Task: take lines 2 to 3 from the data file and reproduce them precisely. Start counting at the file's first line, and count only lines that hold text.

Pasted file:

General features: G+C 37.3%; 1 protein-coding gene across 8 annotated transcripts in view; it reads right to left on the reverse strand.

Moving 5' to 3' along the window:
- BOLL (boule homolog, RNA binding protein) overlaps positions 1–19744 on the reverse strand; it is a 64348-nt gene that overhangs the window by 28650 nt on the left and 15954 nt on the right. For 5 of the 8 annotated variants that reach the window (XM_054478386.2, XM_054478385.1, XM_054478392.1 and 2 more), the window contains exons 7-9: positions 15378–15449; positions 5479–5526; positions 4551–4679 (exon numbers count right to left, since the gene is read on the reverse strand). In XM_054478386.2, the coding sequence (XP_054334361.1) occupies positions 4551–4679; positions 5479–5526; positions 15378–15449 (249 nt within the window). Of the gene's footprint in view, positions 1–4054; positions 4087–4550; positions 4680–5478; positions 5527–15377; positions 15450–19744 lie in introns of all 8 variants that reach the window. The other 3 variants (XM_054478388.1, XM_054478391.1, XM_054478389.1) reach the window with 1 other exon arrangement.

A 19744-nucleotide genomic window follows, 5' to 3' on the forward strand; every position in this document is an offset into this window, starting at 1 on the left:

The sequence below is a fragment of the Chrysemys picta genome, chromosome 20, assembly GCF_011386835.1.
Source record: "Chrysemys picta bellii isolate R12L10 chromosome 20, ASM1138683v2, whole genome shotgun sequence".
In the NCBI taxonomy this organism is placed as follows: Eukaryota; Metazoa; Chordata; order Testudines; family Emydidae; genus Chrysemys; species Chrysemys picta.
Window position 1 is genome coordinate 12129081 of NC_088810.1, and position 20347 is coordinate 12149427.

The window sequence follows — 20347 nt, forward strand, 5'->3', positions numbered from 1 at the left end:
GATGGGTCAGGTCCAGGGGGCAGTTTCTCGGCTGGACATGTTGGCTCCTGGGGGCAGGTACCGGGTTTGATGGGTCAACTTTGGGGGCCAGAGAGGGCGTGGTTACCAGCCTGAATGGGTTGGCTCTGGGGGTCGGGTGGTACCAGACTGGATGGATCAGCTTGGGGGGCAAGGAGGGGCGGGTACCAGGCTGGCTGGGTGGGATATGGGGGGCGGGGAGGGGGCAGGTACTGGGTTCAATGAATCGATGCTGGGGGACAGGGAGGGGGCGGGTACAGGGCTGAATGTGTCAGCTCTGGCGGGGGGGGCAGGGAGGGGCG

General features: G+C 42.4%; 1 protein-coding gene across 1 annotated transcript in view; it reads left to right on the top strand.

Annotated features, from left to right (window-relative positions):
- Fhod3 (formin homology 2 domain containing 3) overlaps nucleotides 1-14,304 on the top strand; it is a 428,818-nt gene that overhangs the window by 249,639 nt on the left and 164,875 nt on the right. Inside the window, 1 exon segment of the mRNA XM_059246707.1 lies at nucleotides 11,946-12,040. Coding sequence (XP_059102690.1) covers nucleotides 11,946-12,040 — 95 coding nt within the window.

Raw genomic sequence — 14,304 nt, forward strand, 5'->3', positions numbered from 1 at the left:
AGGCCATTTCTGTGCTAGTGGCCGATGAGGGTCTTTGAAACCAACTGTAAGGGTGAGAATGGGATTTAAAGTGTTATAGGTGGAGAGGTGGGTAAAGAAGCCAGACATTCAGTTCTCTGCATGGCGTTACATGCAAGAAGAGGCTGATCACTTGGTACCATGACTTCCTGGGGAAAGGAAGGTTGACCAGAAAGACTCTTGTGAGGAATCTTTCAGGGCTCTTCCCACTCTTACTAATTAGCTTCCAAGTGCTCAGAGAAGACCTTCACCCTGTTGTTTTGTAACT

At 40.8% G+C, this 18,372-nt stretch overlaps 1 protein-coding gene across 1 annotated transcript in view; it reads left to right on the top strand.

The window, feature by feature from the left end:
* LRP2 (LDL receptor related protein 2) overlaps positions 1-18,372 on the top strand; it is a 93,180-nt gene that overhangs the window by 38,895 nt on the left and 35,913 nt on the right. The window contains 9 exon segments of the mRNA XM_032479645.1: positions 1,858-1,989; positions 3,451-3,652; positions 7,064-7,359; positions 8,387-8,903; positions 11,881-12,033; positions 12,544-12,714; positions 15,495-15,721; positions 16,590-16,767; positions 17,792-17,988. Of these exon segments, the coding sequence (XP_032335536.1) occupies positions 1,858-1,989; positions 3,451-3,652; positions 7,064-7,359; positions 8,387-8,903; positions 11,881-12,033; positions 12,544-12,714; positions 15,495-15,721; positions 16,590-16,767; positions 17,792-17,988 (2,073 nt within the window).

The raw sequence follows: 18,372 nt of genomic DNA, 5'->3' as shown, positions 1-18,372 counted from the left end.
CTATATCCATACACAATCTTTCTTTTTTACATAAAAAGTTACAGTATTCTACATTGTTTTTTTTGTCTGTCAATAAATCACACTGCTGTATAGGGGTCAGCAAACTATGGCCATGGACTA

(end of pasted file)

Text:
Moving 5' to 3' along the window:
- BOLL (boule homolog, RNA binding protein) overlaps positions 1–19744 on the reverse strand; it is a 64348-nt gene that overhangs the window by 28650 nt on the left and 15954 nt on the right. For 5 of the 8 annotated variants that reach the window (XM_054478386.2, XM_054478385.1, XM_054478392.1 and 2 more), the window contains exons 7-9: positions 15378–15449; positions 5479–5526; positions 4551–4679 (exon numbers count right to left, since the gene is read on the reverse strand). In XM_054478386.2, the coding sequence (XP_054334361.1) occupies positions 4551–4679; positions 5479–5526; positions 15378–15449 (249 nt within the window). Of the gene's footprint in view, positions 1–4054; positions 4087–4550; positions 4680–5478; positions 5527–15377; positions 15450–19744 lie in introns of all 8 variants that reach the window. The other 3 variants (XM_054478388.1, XM_054478391.1, XM_054478389.1) reach the window with 1 other exon arrangement.